Tagged: Supreme Court

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Thoughts on Ammori’s Free Speech Architecture and the Golan decision

Thank you to Marvin for an excellent article to read and discuss, and thank you Concurring Opinions for providing a public forum for our discussion.

In the article, the critical approach that Marvin takes to challenge the “standard” model of the First Amendment is really interesting. He claims that the standard model of the First Amendment focuses on preserving speakers’ freedom by restricting government action and leaves any affirmative obligations for government to sustain open public spaces to a patchwork of exceptions lacking any coherent theory or principles. A significant consequence of this model is that open public spaces for speech—I want to substitute “infrastructure” for “spaces”–are marginalized and taken for granted. My forthcoming book—Infrastructure: The Social Value of Shared Resources–explains why such marginalization occurs in this and various other contexts and develops a theory to support the exceptions. But I’ll leave those thoughts aside for now and perhaps explore them in another post. And I’ll leave it to the First Amendment scholars to debate Marvin’s claim about what is the standard model for the First Amendment.

Instead, I would like to point out how a similar (maybe the same) problem can be seen in the Supreme Court’s most recent copyright opinion. In Golan v. Holder , Justice Ginsburg marginalizes the public domain in a startlingly fashion. Since it is a copyright case, the “model” is flipped around: government is empowered to grant exclusive rights (and restrict some speakers’ freedom) and any restrictions on the government’s power to do so is limited to narrow exceptions, i.e., the idea-expression distinction and fair use. A central argument in the case was that the public domain itself is another restriction. The public domain is not expressly mentioned in the IP Clause of the Constitution, but arguably, it is implicit throughout (Progress in Science and the Useful Arts, Limited Times). Besides, the public domain is inescapably part of the reality that we stand on the shoulders of generations of giants. Most copyright scholars believed that Congress could not grant copyright to works in the public domain (and probably thought that the issue raised in the case – involving restoration for foreign works that had not been granted copyright protection in the U.S — presented an exceptional situation that might be dealt with as such). But the Court declined to rule narrowly and firmly rejected the argument that “the Constitution renders the public domain largely untouchable by Congress.” In the end, Congress appears to have incredibly broad latitude to exercise its power, limited only by the need to preserve the “traditional contours.”

Of course, it is much more troublesome that the Supreme Court (rather than scholars interpreting Supreme Court cases) has adopted a flawed conceptual model that marginalizes basic public infrastructure. We’re stuck with it.

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Landscape of the Amici Supporting Florida’s Medicaid Brief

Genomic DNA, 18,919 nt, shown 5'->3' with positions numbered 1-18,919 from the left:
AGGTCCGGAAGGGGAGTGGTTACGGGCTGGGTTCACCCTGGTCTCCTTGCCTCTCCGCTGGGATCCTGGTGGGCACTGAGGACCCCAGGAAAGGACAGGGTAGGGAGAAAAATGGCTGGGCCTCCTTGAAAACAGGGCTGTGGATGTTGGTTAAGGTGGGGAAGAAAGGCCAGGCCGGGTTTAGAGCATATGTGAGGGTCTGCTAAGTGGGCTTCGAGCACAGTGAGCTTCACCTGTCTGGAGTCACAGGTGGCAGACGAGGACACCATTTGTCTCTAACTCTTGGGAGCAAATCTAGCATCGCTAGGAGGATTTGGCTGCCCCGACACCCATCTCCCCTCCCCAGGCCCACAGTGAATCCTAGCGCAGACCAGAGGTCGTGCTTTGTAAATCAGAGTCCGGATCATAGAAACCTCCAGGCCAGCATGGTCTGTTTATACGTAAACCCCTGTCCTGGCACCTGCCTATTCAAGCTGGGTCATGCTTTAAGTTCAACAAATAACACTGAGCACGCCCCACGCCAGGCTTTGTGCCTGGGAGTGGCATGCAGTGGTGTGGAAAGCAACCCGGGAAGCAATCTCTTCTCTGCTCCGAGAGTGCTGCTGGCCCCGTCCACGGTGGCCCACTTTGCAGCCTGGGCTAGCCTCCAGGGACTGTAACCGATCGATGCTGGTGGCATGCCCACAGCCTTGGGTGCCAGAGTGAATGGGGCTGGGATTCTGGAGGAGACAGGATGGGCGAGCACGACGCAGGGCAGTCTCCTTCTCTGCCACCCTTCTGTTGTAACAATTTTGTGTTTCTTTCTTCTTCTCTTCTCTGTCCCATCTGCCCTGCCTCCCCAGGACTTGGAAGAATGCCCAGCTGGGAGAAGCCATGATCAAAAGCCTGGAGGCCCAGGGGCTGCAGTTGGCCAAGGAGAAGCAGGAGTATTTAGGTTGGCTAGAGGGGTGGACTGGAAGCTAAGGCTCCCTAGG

Reporting results for its monthly Health Tracking Poll published today, the Kaiser Family Foundation introduced the summary of its findings thus:  “As the Supreme Court prepares to hear legal challenges to the health reform law in March, most Americans expect the Justices to base their ruling on their own ideological views rather than their interpretation of the law…. Other key findings include:  The public doubts the Supreme Court renders judgments based solely on the law. Three-quarters (75%) say they think that, in general, Justices let their own ideological views influence their decisions while 17 percent say they usually decide cases based on legal analysis without regard to politics and ideology….”  Notable for a term that has the potential to render a few blockbuster cases.  (The public’s opinion of the Court is worthy of its own conversation, but it’s best left for another post.) 

It is not just the general public that believes politics will win out; amici supporting the states seem to be appealing to ideology.  In reading all of the amicus briefs supporting Petitioners’ claim that the Medicaid expansion is unconstitutionally coercive, several themes reflecting this strategy emerge, such as:

  • Rejection or non-acceptance of New Deal era programs and precedents (the foundation of spending programs such as Medicare and Medicaid).
  • Asking the Court to invent a coercion doctrine to limit the power to spend and/or seeking a return to U.S. v. Butler, the 1936 decision that articulated a Hamiltonian understanding of the power to spend as a separate enumerated power but that also declared the provision of the act at issue to be unconstitutional as infringing on states’ rights.  (One brief even seeks reversal of Butler’s adoption of the Hamiltonian view in favor of the Madisonian view that the power to spend only supports the other enumerated powers.)
  • Eschewing precedent – paragraphs unfold with no cites (the Texas brief is a good example).  Citations that do exist are often to concurrences, dissents, scholarship, or think-tank reports.  Justice Kennedy’s concurrences and dissents are well represented. 
  • Providing a limited picture of the Medicaid Act and the expansion by failing to account for prior mandatory modifications to the program as well as the statutory architecture of the program (which contains both mandatory and optional elements).